The Way You Test Your broadband Is Useless

Jul 25 09:49 2013 SelJones Print This Article

This article explains in detail why testing your broadband may be a useless exercise.  It guides you through the pros and cons of the assorted methods available and advises you how to properly check your broadband speeds.

Sorry to tell you but the way that you test your broadband speed may well be pointless.  You’ve got a do a logical comprehensive test and go through a certain process in order to make it an accurate result and actually understand what’s going on with your connection.  In this article,Guest Posting we’ll show you how to go through a proper process so that don’t end up mislead by the results you get.

Why you ask “how fast is my broadband?”

I will ask myself how fast is my broadband from time to time in order to find out whether I should be troubleshooting issues considering a switch or simply moving where I am connecting.  Indeed, if you’re looking to find out whether you have issues with your connection then you should test your speed to find out whether there is a drop in performance over the bench mark test you did in the past.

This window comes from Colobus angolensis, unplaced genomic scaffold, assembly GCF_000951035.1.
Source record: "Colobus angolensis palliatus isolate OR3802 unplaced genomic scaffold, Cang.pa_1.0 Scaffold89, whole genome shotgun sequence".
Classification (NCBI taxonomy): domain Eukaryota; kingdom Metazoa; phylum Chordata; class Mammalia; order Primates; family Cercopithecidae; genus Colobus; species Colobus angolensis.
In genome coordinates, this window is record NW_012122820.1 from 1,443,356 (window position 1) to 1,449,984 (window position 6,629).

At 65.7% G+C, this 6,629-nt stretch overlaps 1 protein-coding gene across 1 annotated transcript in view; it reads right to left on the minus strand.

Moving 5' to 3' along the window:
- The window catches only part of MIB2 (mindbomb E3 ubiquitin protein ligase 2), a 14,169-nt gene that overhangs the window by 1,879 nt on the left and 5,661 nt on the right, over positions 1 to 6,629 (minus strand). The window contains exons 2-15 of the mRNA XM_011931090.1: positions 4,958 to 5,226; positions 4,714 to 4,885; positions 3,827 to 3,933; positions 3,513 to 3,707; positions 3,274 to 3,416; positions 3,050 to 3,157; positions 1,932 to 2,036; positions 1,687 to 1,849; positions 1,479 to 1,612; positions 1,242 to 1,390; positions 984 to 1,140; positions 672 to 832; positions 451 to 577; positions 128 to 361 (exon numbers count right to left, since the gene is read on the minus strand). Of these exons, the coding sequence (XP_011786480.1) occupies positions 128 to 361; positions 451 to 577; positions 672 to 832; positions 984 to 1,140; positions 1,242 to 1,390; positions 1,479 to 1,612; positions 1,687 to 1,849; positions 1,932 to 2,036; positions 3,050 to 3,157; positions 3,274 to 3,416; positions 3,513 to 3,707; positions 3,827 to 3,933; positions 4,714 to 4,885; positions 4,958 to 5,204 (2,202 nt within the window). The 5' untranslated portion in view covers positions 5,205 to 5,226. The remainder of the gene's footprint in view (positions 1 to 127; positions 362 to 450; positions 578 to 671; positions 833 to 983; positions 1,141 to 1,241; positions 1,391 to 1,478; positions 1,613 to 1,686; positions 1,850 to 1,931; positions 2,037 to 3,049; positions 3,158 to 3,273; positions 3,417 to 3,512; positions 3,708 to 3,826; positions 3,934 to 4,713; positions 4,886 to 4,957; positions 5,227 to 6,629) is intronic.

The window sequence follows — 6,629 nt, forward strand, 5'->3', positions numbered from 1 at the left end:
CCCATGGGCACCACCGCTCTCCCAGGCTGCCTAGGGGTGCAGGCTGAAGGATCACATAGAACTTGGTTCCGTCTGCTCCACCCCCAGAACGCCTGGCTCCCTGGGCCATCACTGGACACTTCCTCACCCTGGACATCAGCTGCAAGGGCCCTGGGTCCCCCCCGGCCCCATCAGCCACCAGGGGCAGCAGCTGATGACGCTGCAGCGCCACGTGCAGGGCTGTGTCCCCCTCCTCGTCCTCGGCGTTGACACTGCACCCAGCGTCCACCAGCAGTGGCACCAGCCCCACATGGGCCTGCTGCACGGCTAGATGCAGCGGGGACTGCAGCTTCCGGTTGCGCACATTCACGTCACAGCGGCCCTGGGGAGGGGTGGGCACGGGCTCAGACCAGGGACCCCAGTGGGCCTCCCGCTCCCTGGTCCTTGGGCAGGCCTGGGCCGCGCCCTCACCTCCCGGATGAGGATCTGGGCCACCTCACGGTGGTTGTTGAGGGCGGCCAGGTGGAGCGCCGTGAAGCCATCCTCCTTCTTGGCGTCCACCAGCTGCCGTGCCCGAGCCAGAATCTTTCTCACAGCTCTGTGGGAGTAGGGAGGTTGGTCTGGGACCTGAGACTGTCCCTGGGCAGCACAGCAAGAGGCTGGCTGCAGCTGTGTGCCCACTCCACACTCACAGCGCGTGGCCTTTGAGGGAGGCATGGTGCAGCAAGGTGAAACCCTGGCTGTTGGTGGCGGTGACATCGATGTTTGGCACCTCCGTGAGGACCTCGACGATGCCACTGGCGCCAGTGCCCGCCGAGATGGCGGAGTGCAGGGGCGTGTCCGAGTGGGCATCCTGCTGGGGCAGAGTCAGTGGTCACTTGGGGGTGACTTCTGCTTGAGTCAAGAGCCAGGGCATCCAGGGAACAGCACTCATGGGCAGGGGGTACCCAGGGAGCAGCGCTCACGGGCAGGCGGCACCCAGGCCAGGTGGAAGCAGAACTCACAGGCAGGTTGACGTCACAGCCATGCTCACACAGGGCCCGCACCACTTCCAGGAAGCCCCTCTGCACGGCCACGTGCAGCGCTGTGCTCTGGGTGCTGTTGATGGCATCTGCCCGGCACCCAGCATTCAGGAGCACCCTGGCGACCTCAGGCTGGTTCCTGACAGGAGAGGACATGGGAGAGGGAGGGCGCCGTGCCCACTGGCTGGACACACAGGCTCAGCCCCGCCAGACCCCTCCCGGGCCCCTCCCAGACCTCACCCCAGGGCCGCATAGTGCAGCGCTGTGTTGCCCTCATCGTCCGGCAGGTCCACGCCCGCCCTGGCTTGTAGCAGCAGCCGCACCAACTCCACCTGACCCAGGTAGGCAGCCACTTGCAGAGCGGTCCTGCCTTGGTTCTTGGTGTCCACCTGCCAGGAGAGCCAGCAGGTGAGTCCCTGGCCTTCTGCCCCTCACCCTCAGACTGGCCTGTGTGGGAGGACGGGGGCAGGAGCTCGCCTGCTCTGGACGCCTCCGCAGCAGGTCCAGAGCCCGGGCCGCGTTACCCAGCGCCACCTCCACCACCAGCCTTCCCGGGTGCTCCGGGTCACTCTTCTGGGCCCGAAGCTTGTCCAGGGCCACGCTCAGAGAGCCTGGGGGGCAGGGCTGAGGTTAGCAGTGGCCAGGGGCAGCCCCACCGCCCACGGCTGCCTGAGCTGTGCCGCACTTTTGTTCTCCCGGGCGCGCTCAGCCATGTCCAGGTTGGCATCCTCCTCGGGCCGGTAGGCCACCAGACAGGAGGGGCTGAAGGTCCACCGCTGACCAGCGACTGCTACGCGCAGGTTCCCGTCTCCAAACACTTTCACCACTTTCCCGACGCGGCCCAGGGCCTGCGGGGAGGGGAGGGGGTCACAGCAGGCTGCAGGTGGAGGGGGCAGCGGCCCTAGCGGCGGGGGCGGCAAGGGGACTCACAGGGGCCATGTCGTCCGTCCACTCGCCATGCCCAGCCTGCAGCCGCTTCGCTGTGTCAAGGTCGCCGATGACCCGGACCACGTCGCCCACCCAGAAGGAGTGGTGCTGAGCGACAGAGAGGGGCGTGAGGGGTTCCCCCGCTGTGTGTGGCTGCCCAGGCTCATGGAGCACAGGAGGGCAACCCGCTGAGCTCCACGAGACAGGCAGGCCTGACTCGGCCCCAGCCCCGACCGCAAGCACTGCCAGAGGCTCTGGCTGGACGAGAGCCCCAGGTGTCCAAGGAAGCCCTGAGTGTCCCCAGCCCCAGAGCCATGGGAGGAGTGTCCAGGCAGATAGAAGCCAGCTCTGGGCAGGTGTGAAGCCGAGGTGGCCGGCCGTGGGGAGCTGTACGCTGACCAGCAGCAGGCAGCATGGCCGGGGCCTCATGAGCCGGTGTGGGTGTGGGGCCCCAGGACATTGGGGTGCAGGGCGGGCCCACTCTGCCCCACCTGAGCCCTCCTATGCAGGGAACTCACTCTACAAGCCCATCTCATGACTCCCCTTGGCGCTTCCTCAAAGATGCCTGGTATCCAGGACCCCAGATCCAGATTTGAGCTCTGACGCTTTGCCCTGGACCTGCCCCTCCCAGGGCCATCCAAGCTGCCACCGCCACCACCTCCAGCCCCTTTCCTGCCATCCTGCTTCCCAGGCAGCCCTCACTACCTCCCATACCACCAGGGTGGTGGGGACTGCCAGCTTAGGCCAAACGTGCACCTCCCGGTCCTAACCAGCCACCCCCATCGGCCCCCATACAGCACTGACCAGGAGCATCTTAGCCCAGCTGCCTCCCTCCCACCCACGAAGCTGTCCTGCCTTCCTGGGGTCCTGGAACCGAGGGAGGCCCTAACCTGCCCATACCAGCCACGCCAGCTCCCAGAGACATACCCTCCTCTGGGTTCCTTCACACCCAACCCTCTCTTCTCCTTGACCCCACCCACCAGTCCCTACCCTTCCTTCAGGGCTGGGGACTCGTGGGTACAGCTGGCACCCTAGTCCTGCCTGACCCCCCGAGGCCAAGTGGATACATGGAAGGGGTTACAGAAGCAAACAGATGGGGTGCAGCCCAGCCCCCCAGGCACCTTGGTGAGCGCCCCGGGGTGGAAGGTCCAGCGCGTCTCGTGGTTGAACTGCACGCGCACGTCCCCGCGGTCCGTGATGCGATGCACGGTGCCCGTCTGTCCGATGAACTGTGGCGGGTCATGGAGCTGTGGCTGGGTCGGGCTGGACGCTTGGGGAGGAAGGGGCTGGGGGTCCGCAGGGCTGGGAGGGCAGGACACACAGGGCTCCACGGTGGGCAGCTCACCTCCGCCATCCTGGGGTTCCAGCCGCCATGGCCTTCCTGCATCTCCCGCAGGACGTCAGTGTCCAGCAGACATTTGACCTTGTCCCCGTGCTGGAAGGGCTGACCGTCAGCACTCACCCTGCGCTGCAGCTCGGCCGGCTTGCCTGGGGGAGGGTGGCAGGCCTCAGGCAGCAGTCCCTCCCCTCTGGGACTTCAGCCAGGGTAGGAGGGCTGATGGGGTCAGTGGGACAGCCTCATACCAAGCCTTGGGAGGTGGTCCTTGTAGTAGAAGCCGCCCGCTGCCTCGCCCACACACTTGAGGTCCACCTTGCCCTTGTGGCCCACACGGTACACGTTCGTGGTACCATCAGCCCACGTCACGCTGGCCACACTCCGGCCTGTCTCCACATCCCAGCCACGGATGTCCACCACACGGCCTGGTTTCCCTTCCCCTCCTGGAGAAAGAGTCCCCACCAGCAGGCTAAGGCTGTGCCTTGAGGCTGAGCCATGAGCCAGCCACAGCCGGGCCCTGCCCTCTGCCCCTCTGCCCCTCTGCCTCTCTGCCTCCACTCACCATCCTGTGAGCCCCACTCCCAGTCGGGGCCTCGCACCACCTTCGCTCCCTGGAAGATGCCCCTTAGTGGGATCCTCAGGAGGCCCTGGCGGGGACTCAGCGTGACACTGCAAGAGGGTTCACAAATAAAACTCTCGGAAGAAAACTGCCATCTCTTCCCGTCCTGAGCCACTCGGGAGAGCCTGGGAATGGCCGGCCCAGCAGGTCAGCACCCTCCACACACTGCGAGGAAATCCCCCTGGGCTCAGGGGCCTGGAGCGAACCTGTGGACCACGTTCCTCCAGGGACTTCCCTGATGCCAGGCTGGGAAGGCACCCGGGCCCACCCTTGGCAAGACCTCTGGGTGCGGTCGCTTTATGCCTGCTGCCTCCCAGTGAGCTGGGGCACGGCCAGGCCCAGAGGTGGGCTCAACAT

If you have no benchmark test, then you’ll have to base on the advertised speed you are provided and factor in the fact the distance you are from the telephone exchange.  With ADSL, the distance from telephone exchange is a crucial aspect of the speed you can get as well whether you are on an increased bandwidth type of ADSL such as ADSL 2 or ADSL 2+.

A good way to find these details is jumping on to the website Sam Knows Best where you can look at what equipment is installed in your local telephone exchange and exactly how far away it is.

When I’m looking for a switch at the end of a broadband contract, I want to find out what my internet speed is so I could compare with other offerings available in the area.  By doing a broadband test properly, you can understand whether you’re likely to see improvement and how big that improvement is.  There’s no point going through the hustle of changing providers if you could just speak to your provider to negotiate a few pounds off your contract and be satisfied with the value for money you’re receiving.

It’s important that you also look at the actual speed test of other people in your area.  Services such as uSwitch offer you the opportunity to view the internet service provider speed test done by consumers in your neighbourhood simply by popping in your post code. This will be actual results so will be a better way of judging speed of internet service providers than by simply looking at advertised rates.